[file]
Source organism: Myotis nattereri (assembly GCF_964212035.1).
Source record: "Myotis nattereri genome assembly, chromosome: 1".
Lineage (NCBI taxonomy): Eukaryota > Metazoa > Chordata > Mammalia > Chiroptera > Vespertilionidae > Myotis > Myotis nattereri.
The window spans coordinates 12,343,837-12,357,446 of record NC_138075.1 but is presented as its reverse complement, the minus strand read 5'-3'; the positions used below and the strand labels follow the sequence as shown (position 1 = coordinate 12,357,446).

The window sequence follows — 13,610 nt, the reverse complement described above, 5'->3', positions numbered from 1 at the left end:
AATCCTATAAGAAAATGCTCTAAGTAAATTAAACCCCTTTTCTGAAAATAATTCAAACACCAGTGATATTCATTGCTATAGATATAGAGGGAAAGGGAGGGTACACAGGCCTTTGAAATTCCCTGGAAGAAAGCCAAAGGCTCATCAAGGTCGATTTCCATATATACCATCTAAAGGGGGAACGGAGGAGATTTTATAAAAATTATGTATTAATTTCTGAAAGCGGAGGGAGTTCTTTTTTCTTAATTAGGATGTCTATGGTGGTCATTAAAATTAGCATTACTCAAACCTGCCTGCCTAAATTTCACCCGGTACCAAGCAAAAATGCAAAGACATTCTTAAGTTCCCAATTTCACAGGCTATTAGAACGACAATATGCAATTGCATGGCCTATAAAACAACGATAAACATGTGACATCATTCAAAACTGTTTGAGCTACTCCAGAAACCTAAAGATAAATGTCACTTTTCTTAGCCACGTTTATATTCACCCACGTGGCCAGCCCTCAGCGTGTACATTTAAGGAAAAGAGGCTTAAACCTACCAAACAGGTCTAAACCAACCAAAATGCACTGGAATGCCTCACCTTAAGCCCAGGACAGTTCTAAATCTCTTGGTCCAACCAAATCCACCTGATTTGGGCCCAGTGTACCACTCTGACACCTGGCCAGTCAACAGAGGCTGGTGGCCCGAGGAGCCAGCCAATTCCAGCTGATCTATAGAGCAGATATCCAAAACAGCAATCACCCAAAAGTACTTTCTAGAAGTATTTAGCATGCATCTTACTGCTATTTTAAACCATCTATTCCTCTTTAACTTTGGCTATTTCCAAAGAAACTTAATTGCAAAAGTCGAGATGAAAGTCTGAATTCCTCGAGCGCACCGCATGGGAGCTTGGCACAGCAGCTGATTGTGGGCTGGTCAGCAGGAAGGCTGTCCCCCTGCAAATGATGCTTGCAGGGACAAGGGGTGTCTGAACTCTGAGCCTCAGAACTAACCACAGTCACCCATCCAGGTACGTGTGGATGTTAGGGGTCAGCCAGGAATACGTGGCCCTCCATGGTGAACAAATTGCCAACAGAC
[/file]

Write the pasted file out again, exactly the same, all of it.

Source organism: Myotis nattereri (assembly GCF_964212035.1).
Source record: "Myotis nattereri genome assembly, chromosome: 1".
Lineage (NCBI taxonomy): Eukaryota > Metazoa > Chordata > Mammalia > Chiroptera > Vespertilionidae > Myotis > Myotis nattereri.
The window spans coordinates 12,343,837-12,357,446 of record NC_138075.1 but is presented as its reverse complement, the minus strand read 5'-3'; the positions used below and the strand labels follow the sequence as shown (position 1 = coordinate 12,357,446).

The window sequence follows — 13,610 nt, the reverse complement described above, 5'->3', positions numbered from 1 at the left end:
AATCCTATAAGAAAATGCTCTAAGTAAATTAAACCCCTTTTCTGAAAATAATTCAAACACCAGTGATATTCATTGCTATAGATATAGAGGGAAAGGGAGGGTACACAGGCCTTTGAAATTCCCTGGAAGAAAGCCAAAGGCTCATCAAGGTCGATTTCCATATATACCATCTAAAGGGGGAACGGAGGAGATTTTATAAAAATTATGTATTAATTTCTGAAAGCGGAGGGAGTTCTTTTTTCTTAATTAGGATGTCTATGGTGGTCATTAAAATTAGCATTACTCAAACCTGCCTGCCTAAATTTCACCCGGTACCAAGCAAAAATGCAAAGACATTCTTAAGTTCCCAATTTCACAGGCTATTAGAACGACAATATGCAATTGCATGGCCTATAAAACAACGATAAACATGTGACATCATTCAAAACTGTTTGAGCTACTCCAGAAACCTAAAGATAAATGTCACTTTTCTTAGCCACGTTTATATTCACCCACGTGGCCAGCCCTCAGCGTGTACATTTAAGGAAAAGAGGCTTAAACCTACCAAACAGGTCTAAACCAACCAAAATGCACTGGAATGCCTCACCTTAAGCCCAGGACAGTTCTAAATCTCTTGGTCCAACCAAATCCACCTGATTTGGGCCCAGTGTACCACTCTGACACCTGGCCAGTCAACAGAGGCTGGTGGCCCGAGGAGCCAGCCAATTCCAGCTGATCTATAGAGCAGATATCCAAAACAGCAATCACCCAAAAGTACTTTCTAGAAGTATTTAGCATGCATCTTACTGCTATTTTAAACCATCTATTCCTCTTTAACTTTGGCTATTTCCAAAGAAACTTAATTGCAAAAGTCGAGATGAAAGTCTGAATTCCTCGAGCGCACCGCATGGGAGCTTGGCACAGCAGCTGATTGTGGGCTGGTCAGCAGGAAGGCTGTCCCCCTGCAAATGATGCTTGCAGGGACAAGGGGTGTCTGAACTCTGAGCCTCAGAACTAACCACAGTCACCCATCCAGGTACGTGTGGATGTTAGGGGTCAGCCAGGAATACGTGGCCCTCCATGGTGAACAAATTGCCAACAGAC